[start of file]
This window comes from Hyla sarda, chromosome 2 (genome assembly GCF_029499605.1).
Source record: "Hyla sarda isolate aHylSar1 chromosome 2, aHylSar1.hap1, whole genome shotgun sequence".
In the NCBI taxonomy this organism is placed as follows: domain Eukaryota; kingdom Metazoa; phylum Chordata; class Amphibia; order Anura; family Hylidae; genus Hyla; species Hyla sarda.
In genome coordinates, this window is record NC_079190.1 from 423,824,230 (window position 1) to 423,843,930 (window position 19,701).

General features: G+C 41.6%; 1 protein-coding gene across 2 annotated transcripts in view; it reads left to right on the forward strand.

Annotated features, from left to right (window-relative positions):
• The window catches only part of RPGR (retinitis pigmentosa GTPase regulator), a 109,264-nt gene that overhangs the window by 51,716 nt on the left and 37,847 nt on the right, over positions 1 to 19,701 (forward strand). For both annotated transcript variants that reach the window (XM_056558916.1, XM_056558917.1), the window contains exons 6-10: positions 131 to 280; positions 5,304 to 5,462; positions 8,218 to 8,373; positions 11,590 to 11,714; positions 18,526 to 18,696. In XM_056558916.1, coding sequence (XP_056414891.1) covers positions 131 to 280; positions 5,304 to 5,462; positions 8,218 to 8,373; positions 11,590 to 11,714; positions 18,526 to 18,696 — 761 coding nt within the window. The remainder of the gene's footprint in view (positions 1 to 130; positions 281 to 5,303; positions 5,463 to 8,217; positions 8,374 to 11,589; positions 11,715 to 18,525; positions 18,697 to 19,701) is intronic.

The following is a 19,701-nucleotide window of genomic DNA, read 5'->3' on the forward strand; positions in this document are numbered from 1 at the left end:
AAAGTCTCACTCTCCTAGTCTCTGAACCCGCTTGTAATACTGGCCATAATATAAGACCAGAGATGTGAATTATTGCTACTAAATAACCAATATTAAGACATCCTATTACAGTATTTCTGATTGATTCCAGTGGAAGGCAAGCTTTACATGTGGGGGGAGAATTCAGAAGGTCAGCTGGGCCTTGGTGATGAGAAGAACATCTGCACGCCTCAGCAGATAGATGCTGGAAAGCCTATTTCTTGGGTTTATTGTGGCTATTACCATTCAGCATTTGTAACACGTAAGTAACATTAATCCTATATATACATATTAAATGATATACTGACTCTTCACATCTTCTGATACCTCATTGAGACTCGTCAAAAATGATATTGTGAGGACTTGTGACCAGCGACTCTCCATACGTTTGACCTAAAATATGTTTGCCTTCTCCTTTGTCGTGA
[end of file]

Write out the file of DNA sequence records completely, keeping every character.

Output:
This window comes from Hyla sarda, chromosome 2 (genome assembly GCF_029499605.1).
Source record: "Hyla sarda isolate aHylSar1 chromosome 2, aHylSar1.hap1, whole genome shotgun sequence".
In the NCBI taxonomy this organism is placed as follows: domain Eukaryota; kingdom Metazoa; phylum Chordata; class Amphibia; order Anura; family Hylidae; genus Hyla; species Hyla sarda.
In genome coordinates, this window is record NC_079190.1 from 423,824,230 (window position 1) to 423,843,930 (window position 19,701).

General features: G+C 41.6%; 1 protein-coding gene across 2 annotated transcripts in view; it reads left to right on the forward strand.

Annotated features, from left to right (window-relative positions):
• The window catches only part of RPGR (retinitis pigmentosa GTPase regulator), a 109,264-nt gene that overhangs the window by 51,716 nt on the left and 37,847 nt on the right, over positions 1 to 19,701 (forward strand). For both annotated transcript variants that reach the window (XM_056558916.1, XM_056558917.1), the window contains exons 6-10: positions 131 to 280; positions 5,304 to 5,462; positions 8,218 to 8,373; positions 11,590 to 11,714; positions 18,526 to 18,696. In XM_056558916.1, coding sequence (XP_056414891.1) covers positions 131 to 280; positions 5,304 to 5,462; positions 8,218 to 8,373; positions 11,590 to 11,714; positions 18,526 to 18,696 — 761 coding nt within the window. The remainder of the gene's footprint in view (positions 1 to 130; positions 281 to 5,303; positions 5,463 to 8,217; positions 8,374 to 11,589; positions 11,715 to 18,525; positions 18,697 to 19,701) is intronic.

The following is a 19,701-nucleotide window of genomic DNA, read 5'->3' on the forward strand; positions in this document are numbered from 1 at the left end:
AAAGTCTCACTCTCCTAGTCTCTGAACCCGCTTGTAATACTGGCCATAATATAAGACCAGAGATGTGAATTATTGCTACTAAATAACCAATATTAAGACATCCTATTACAGTATTTCTGATTGATTCCAGTGGAAGGCAAGCTTTACATGTGGGGGGAGAATTCAGAAGGTCAGCTGGGCCTTGGTGATGAGAAGAACATCTGCACGCCTCAGCAGATAGATGCTGGAAAGCCTATTTCTTGGGTTTATTGTGGCTATTACCATTCAGCATTTGTAACACGTAAGTAACATTAATCCTATATATACATATTAAATGATATACTGACTCTTCACATCTTCTGATACCTCATTGAGACTCGTCAAAAATGATATTGTGAGGACTTGTGACCAGCGACTCTCCATACGTTTGACCTAAAATATGTTTGCCTTCTCCTTTGTCGTGA